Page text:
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This article in JEQ

  1. Vol. 34 No. 5, p. 1828-1842
    Received: Sept 1, 2004

    * Corresponding author(s): dan_israel@ncsu.edu
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Nitrate Movement in Shallow Ground Water from Swine-Lagoon-Effluent Spray Fields Managed under Current Application Regulations

  1. Daniel W. Israel *a,
  2. William J. Showersb,
  3. Matthew Fountainb and
  4. John Fountainb
  1. a USDA-ARS and Department of Soil Science, North Carolina State University, Box 7619, Raleigh, NC 27695
    b J. Fountain, Department of Marine, Earth and Atmospheric Sciences, Box 8208, North Carolina State University, Raleigh, NC 27695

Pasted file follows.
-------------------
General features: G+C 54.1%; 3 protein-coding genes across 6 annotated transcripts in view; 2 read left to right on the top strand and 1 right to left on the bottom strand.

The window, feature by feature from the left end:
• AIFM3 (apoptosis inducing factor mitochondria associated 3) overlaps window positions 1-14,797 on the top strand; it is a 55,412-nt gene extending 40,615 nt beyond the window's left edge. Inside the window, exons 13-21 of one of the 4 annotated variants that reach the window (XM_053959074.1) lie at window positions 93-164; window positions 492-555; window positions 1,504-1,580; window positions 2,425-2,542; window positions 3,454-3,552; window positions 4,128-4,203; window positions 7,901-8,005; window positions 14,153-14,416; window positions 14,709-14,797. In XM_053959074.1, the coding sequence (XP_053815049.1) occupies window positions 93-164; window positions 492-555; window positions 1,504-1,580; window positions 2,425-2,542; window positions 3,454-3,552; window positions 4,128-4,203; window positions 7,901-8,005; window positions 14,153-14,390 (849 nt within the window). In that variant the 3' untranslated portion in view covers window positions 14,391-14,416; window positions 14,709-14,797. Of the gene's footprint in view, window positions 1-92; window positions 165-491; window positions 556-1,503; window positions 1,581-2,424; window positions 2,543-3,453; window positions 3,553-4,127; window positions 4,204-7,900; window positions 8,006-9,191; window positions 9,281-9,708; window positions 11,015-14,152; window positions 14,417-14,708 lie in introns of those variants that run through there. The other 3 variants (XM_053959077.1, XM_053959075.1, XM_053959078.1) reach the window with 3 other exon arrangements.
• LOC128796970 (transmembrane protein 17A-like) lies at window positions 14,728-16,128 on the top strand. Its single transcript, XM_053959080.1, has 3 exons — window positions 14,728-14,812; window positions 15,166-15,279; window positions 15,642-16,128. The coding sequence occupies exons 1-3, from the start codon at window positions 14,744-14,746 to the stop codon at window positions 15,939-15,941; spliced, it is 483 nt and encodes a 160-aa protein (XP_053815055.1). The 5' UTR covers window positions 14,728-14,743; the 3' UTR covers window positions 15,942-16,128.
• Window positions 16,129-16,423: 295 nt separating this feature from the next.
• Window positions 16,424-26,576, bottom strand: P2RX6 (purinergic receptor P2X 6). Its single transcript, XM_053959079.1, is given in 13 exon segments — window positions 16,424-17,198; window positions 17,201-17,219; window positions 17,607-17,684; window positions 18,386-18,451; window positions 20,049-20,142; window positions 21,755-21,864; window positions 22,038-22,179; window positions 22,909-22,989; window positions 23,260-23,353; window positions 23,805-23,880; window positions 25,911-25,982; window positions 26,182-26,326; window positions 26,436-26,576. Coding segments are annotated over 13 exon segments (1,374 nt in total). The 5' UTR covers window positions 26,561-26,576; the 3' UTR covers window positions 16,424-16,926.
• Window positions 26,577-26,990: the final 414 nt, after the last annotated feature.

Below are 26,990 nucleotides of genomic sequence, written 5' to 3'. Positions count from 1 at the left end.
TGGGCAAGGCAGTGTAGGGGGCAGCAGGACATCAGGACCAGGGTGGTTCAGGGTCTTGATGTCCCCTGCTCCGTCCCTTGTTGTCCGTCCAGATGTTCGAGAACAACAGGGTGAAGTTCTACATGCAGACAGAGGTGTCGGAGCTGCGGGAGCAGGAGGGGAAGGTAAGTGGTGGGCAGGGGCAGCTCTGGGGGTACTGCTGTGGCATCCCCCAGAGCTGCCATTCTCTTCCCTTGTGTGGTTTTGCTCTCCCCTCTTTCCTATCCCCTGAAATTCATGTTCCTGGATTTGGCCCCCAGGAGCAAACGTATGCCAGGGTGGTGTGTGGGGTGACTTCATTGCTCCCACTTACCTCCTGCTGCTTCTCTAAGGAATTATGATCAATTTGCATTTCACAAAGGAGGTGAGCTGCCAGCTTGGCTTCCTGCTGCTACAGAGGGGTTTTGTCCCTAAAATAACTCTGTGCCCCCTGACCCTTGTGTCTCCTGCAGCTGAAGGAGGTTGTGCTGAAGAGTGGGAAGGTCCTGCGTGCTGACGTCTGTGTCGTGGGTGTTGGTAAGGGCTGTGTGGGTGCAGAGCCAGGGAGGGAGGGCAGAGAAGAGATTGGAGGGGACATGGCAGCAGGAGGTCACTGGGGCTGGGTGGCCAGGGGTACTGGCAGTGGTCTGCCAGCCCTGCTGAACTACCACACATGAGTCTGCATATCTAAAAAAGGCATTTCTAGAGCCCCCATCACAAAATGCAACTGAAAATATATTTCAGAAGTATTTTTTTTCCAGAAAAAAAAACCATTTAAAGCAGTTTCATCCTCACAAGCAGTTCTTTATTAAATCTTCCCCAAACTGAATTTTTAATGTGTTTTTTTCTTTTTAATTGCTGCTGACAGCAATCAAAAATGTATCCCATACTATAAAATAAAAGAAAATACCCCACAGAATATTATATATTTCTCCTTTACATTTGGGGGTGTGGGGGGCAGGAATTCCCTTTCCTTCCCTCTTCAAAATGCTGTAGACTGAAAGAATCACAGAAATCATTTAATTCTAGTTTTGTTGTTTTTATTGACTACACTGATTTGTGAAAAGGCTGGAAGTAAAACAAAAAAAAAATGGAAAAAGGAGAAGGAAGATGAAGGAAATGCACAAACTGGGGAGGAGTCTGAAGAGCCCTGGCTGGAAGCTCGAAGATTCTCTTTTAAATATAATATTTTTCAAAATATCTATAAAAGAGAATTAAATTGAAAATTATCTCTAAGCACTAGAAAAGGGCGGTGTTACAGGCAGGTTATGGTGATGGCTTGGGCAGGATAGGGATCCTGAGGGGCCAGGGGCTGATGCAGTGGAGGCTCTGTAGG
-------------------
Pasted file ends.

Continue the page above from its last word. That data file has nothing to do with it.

Rapid increases in the swine (Sus scrofa domestica) population in the 1990s and associated potential for nitrate N pollution of surface waters led the state of North Carolina to adopt stringent waste management regulations in 1993. Our objectives were to characterize (i) nitrate N movement from waste application fields (WAFs) in shallow ground water, and (ii) soil, hydrologic, and biological factors influencing the amount of nitrate N in the adjacent stream. A ground water monitoring study was conducted for 36 mo on a swine farm managed under new regulations. Water table contours and lack of vertical gradients indicated horizontal flow over most of the site. Nitrate N concentrations in water from shallow wells in WAFs averaged 30 ± 19 mg L−1 and δ15N ratios for nitrate N were between +20 and +25 per mil. Nitrate N concentration decreased from field-edge to streamside wells by 22 to 99%. Measurement of δ18O and δ15N enrichment of nitrate in ground water throughout the WAF–riparian system indicated that denitrification has not caused significant 15N enrichment of nitrate. Over a 24-mo period, δ15N ratios for nitrate N in the stream approached δ15N ratios for nitrate N in ground water beneath WAFs indicating delivery of some waste-derived nitrate N to the stream in shallow ground water. Nitrate N concentrations in the stream were relatively low, averaging 1 mg L−1 Dilution of high nitrate N water in shallow horizontal flow paths with low nitrate N water from deeper horizontal flow paths at or near the stream, some denitrification as ground water discharges through the stream bottom, and some denitrification in riparian zone contributed to this low nitrate N concentration.

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